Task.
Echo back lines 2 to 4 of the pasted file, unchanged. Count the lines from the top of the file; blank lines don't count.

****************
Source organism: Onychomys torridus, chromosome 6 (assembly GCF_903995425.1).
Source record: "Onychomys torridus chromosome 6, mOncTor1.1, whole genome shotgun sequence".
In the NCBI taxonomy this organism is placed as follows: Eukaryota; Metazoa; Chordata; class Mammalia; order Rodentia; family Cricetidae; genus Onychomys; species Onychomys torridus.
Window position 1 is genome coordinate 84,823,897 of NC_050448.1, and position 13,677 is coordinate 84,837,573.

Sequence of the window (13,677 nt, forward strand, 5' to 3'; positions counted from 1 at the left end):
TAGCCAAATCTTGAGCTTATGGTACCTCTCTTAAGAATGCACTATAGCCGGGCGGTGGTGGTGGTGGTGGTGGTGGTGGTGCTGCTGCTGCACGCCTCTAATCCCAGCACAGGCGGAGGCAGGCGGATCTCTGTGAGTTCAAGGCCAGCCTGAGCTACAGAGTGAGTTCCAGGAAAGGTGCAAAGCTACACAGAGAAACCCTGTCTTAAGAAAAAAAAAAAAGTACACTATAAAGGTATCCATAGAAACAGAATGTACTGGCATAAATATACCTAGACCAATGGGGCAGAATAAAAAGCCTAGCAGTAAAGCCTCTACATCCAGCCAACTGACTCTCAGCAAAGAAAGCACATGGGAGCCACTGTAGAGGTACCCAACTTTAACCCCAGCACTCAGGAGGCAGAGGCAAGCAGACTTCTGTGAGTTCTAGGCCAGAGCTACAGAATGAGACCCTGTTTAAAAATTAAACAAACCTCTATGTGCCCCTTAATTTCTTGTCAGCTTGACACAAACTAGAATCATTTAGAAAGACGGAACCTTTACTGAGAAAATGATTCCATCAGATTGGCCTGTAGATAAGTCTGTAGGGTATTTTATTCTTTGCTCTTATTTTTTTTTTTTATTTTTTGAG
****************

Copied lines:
Source record: "Onychomys torridus chromosome 6, mOncTor1.1, whole genome shotgun sequence".
In the NCBI taxonomy this organism is placed as follows: Eukaryota; Metazoa; Chordata; class Mammalia; order Rodentia; family Cricetidae; genus Onychomys; species Onychomys torridus.
Window position 1 is genome coordinate 84,823,897 of NC_050448.1, and position 13,677 is coordinate 84,837,573.